Faredoon Driver or Padri


Born November 27, 1903
Bombay, India
Died March 13, 1982 (aged 78)
Meherabad, India


Faredoon Nawrosjee Driver, better known as Padri, (November 27, 1903 – March 13, 1982) was born in Pune, India and was one of Meher Baba’s close mandali (devoted disciples). He lived with and served Meher Baba from 1922 until Meher Baba’s death in 1969, beginning his stay with Baba in Baba’s first ashram, Manzil-e-Meem. Later, after moving his ashram to Ahmednagar district, Meher Baba called Padri one of the four “pillars” of Meherabad. (Meherabad was Meher Baba’s second ashram and is today the site of Baba’s samadhi shrine). Padri, who was originally a garage mechanic, later became a doctor of homeopathy treating local villagers near Meherabad.

Padri Showing Pilgrims Babas Samadhi

Meher Baba nicknamed Faredoon “Padri” because of his lanky, priestlike stature. Padri emphasized obedience to the master and had little patience for ostentatious sentimentality, famously quoted as saying, “Love is for the saints and the masts, not for the likes of us!”

Padri’s remains are buried at lower Meherabad.

From Wikipedia


Pendu and Padri were old friends, and Baba remarked, “No one is allowed to visit Meherabad, but Padri’s servants Nana his wife Tani and her relatives go there. This is not good, and Padri should be informed about it.”

Addressing Pendu, Baba reprimanded, “Why haven’t you mentioned this to Padri? Are you afraid of him?”

“I am not afraid of even his father!” Pendu declared.

The next day, Padri was summoned to Meherazad and Baba asked Pendu to tell him, “There is a ban on any outsider entering Meherabad. Why do you allow Tani’s relatives to come there?”

Padri replied, “Tani stays in Meherabad all day long, and those in her household come to see her about work.”

Pendu said, “If anyone comes to meet you, he is made to stand near the dhuni platform, where you go to speak with him. Can’t Tani walk to the dhuni to meet with her relatives?”

Baba agreed. “What Pendu says is true. This partiality is not good. If Tani wishes to see anyone, she should meet them at the dhuni.”

Padri said, “All right, from now on I will send her there.”

Pendu continued, “If Tani is in Meherabad throughout the day, where does she bathe?”

“In Meherabad.”

“In the mandali’s bathroom?”


“Look at this!” Pendu declared, “Is the bathroom meant for the mandali or for Tani?”

Baba commented, “Pendu is right. Tani should not bathe there. She has a house in the village and can bathe before coming to work.” Padri acknowledged the validity of this point also.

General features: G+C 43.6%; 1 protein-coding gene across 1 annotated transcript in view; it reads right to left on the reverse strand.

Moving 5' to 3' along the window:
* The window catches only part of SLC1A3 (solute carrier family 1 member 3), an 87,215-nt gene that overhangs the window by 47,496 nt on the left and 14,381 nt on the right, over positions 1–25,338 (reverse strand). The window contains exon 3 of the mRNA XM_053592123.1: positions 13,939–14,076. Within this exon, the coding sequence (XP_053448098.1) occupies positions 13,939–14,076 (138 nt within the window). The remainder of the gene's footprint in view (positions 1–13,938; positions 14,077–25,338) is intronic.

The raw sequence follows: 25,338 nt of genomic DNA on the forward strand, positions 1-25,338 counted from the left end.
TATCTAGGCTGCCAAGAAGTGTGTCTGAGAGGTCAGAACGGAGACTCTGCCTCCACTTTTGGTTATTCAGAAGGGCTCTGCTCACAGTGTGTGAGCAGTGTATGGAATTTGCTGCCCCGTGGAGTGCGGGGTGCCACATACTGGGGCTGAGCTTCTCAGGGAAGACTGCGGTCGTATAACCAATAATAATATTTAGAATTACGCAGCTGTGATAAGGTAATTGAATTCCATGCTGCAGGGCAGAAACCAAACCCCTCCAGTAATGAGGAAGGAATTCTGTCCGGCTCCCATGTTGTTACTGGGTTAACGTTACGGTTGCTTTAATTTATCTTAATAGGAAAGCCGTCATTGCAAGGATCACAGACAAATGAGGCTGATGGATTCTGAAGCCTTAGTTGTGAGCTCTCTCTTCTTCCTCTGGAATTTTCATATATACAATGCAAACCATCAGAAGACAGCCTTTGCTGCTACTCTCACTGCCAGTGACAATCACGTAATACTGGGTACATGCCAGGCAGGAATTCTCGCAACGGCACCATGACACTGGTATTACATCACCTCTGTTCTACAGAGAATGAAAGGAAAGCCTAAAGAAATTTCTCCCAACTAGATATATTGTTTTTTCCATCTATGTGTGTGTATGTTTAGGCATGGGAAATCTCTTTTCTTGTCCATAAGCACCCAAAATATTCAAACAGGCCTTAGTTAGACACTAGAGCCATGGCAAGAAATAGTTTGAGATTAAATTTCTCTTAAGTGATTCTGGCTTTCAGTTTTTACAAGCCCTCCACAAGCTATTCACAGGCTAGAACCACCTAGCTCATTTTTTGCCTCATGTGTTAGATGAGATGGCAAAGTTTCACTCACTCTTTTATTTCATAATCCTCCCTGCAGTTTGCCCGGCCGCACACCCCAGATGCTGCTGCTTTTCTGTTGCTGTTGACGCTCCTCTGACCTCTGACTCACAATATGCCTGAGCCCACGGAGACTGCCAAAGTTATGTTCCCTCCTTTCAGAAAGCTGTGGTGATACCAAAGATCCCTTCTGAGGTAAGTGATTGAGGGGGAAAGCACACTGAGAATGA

Pendu continued the interrogation, “Nana and Tani are cultivators. Where is the thrashing yard for their grain?”

“In Meherabad,” Padri answered.

“This is too much!” Pendu declared, “Are Nana and Tani your servants, or are you theirs?”

Baba remarked, “I did not know of this. Padri, what are you doing? I don’t like it at all! It is good Pendu is bringing this out into the open.

Reflecting on it, he has been unable to sleep at night because of it. This is why I have called you. Remove Nana’s thrashing apparatus from Meherabad!” Padri agreed to do so. Continuing, Pendu probed, “Where are Nana’s oxen kept?”

“In Meherabad — but only when the grain is thrashed,” Padri answered.

Pendu remarked to Baba, “Padri has become the king of Meherabad! He does what he likes there!”

Padri could be short-tempered. Upset, he retorted, “I will stop it all!

If you want, I will also drive Nana and Tani away!”

“It will be better if you do so,” shouted Pendu. “What a mess you have created!”

Baba was quite pleased with Pendu and instructed Padri, “Do not dismiss Nana and Tani, but stop everything else.”

This incident is an example of obeying the Master’s wish. Although close friends, Pendu put all his heart into scolding Padri as Baba wished. Such incidents often occurred among the mandali. Baba would purposely create the friction. It was all to keep his pleasure. The same was the case with the women. Yet the clashes flourished against a background of amity in an atmosphere where all resided as one family.



  • Audio Recordings of Pardi
  • Avatar Meher Baba information website

    Avatar Meher Baba information website



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